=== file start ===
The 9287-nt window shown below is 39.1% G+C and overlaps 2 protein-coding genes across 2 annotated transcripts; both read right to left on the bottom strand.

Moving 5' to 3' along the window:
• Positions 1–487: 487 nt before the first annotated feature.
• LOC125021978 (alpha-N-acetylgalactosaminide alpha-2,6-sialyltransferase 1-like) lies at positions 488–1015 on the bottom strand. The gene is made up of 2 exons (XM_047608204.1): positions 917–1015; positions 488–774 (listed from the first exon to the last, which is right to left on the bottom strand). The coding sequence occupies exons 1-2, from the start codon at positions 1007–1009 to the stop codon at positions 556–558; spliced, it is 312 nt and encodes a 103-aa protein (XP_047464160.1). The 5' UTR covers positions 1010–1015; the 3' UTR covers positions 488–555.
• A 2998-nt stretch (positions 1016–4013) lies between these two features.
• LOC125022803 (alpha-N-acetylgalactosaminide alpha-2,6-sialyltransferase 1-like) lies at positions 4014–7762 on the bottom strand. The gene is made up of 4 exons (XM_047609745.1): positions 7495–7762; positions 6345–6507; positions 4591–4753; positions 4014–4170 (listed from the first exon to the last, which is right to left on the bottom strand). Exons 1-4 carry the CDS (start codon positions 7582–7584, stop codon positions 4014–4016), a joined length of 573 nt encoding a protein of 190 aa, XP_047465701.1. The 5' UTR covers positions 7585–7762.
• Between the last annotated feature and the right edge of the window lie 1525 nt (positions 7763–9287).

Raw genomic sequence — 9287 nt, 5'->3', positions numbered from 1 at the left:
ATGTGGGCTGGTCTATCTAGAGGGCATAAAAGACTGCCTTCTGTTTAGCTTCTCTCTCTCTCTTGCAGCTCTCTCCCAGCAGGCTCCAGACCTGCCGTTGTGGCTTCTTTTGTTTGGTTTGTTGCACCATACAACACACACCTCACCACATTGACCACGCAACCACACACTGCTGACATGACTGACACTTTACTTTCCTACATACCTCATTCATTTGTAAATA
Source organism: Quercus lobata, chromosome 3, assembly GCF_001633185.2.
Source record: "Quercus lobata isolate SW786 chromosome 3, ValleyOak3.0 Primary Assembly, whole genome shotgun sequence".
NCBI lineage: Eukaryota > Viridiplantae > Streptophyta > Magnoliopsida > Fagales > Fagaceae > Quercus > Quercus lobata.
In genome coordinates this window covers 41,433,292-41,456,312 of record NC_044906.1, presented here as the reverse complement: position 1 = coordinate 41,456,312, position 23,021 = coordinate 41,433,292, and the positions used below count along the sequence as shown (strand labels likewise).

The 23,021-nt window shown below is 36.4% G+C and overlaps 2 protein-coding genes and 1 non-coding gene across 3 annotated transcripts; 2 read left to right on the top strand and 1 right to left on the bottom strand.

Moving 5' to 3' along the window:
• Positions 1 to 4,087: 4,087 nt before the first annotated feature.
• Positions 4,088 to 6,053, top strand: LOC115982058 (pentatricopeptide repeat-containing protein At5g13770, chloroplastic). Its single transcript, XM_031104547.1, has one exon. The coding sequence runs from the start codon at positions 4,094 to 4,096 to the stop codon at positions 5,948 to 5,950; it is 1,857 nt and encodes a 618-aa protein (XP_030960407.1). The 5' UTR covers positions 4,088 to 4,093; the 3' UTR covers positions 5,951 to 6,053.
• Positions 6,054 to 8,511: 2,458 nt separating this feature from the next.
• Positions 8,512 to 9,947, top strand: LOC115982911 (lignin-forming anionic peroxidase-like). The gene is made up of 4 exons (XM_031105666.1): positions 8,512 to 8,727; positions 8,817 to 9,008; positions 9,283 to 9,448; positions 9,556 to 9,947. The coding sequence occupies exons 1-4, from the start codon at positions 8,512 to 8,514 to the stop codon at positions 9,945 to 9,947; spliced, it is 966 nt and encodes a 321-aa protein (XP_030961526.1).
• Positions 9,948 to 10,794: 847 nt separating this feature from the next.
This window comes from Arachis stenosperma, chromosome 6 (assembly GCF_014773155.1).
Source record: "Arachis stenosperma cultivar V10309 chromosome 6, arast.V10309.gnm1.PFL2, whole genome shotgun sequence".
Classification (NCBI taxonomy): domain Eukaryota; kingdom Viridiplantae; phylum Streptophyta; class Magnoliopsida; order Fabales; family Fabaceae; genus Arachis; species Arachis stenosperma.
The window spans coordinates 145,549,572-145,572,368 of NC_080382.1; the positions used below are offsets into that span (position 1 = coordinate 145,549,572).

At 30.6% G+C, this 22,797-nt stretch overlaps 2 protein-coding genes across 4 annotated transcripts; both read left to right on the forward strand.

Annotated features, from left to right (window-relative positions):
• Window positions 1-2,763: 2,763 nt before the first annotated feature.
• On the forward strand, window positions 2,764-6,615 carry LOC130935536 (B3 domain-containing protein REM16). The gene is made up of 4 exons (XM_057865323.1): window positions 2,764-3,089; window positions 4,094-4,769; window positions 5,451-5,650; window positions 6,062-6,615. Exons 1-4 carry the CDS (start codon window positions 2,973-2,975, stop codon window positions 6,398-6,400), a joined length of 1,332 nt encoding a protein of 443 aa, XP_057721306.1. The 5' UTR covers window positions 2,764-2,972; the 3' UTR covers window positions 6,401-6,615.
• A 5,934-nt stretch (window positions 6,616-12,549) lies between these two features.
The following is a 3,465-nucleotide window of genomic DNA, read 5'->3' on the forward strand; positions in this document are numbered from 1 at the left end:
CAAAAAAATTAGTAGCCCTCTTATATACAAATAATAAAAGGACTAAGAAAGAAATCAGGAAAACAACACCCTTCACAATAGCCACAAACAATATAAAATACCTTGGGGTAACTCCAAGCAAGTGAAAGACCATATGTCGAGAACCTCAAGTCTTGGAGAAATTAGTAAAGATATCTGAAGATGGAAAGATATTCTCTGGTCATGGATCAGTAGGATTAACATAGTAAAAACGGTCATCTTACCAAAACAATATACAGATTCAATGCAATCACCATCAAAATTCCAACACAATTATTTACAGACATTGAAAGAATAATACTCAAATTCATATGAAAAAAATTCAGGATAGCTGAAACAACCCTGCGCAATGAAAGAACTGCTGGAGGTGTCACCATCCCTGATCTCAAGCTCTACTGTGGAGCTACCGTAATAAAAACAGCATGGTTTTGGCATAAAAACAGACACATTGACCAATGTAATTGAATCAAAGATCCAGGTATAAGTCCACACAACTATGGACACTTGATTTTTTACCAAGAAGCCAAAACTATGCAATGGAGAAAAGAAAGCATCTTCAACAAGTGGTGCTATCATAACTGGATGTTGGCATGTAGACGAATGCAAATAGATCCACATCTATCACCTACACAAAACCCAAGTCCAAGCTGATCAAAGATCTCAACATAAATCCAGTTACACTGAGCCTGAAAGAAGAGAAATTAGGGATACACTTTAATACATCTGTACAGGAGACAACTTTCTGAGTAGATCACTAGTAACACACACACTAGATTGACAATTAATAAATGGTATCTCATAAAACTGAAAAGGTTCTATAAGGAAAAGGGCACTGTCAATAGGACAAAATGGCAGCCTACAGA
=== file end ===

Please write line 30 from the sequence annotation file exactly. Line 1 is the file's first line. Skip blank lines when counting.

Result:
The following is a 3,465-nucleotide window of genomic DNA, read 5'->3' on the forward strand; positions in this document are numbered from 1 at the left end: